Saturday, 25 May 2013

Direct from THE CLIBURN / Preliminary Rounds 24 May 2013

Preliminary Rounds
Day One Recital Three (7.30 pm)
Friday, 24 May 2013

The first of the Russians to perform is NIKITA MNDOYANTS (Russia) whom I previous heard in Leeds (1996) and was suitably impressed. Since then he appeared in a docu-movie called Competitors (or something to that effect), which traces the difficult paths traversed by Russian musical child prodigies as they emerge from blinding adulation into the “real world”. As it is, the real world represented by Beethoven’s final Sonata in C minor (Op.111) is a pretty grim one, which Mndoyants brought out with much gravity and soul searching. There is sufficient anger and angst in the first movement, opening with a declamatory and fist-shaking gesture, and the Theme and Variations of the Arietta unfolded quite magnificently, with the famous jazzy (Beethoven invented ragtime!) variation as the point of relief of pent-up emotions.

Having wound up his listeners, the similar declamatory opening to Chopin’s Polonaise-Fantasy (Op.61) unfortunately sounded curiously under-characterised. The discursive introduction seemed unnecessarily bogged down by details, and it was almost a relief when the polonaise section finally arrived. His encore was a well-chosen one, the little-known Scherzo from Prokofiev’s Ten Pieces (Op.12), a perpetuum mobile which display’s both Russians sense of wit and irony.

My view: Some mixed feelings here, which is why a second recital seems vitally necessary.      

Two more Italians close the day’s proceedings, and they could not have been more different. LUCA BURATTO (Italy) is as scruffy as they come. Sporting an afro, pork-chop sideburns, spectacles, shirt-sleeves and trousers with an off-centre belt buckle, he sits slightly higher than Glenn Gould off the ground. His odd mannerisms including flailing arms and facial grimaces (caught dramatically on camera) are off-putting but one needs to look beyond the “mad scientist” externals to catch the true artistry which he possesses in spades. His Haydn Sonata in C major (Hob.XVI: 50) is full of sunshine and humour, and his pedalling of those dreamy passages is exemplary. The stuttering “wrong note” finale also comes through well, but his main act is in Schumann’s mighty Fantasy in C major (Op.17).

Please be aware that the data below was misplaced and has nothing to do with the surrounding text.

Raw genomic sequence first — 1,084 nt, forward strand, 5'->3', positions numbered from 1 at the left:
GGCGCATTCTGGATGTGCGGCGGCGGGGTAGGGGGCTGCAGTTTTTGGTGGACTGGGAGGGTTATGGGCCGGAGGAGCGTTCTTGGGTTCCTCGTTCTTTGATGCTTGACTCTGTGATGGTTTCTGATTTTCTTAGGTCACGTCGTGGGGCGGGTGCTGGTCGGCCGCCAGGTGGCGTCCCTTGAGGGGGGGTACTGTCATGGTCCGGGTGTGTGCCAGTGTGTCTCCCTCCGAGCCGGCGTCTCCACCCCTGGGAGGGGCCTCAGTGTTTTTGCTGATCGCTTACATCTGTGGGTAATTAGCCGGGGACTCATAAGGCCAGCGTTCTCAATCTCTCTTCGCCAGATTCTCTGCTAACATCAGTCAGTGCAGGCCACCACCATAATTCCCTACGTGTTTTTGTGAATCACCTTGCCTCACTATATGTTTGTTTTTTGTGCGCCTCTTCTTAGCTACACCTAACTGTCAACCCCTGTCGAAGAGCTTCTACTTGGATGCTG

Full-blooded romanticism flowed through his veins for the sweeping opening movement, while the central march built from strength to strength before culminating into those octave leaps which he negotiated without so much as raising a sweat. When you start worrying for a performer’s sanity, it means you are entering into his world and beginning to care. That is how he draws you in for the slow closing movement, where judging by the video close-ups, he is pouring out his life’s miseries and tribulations like some Roman Catholic confessional. Here is a gripping artist grappling with life, and looking on with voyeuristic curiosity, one is held captive.  

My view: His DVD will make some very interesting viewing. That’s the first one I’ll buy.

GIUSEPPE GRECO (Italy) appears to be Buratto’s polar opposite. He looks well-nourished by comparison and does not have a single hair out of place. His playing also bears that out, beginning with Beethoven’s Sonata in E flat major (Op.31 No.3), a smart choice as it is the morose German’s happiest long sonata by a mile. There is no angst, but smiles from start to finish. Joseph the Greek’s technique and composure is excellent throughout. None of the running passages trouble him and the final chase (the last movement is a tarantella – how Italian) is bountiful one.

Liszt’s Second Ballade in B minor, resembles his Dante Sonata in that Greco leads the listener into the depths of the Inferno, the subterranean rumblings and leaping tongues of fire coming through very vividly. Like McDonald’s earlier Liszt, this was another voyage of discovery albeit of a darker variety. He closed with Debussy’s L’isle joyeuse, which is again full of splashy colour, now vibrant and gay (the traditional sense of the word, of course), completing the day’s music on a high. That he received a standing ovation was not a doubt.

My view: The Italians seem to get better and better. The best part: they are all unique. 
Parting short: In summary, a very eventful and colourful first day of competition. While the two American-Chinese are poised and polished, the White-American captures the hearts. The Italians appear to be the most varied and interesting bunch.

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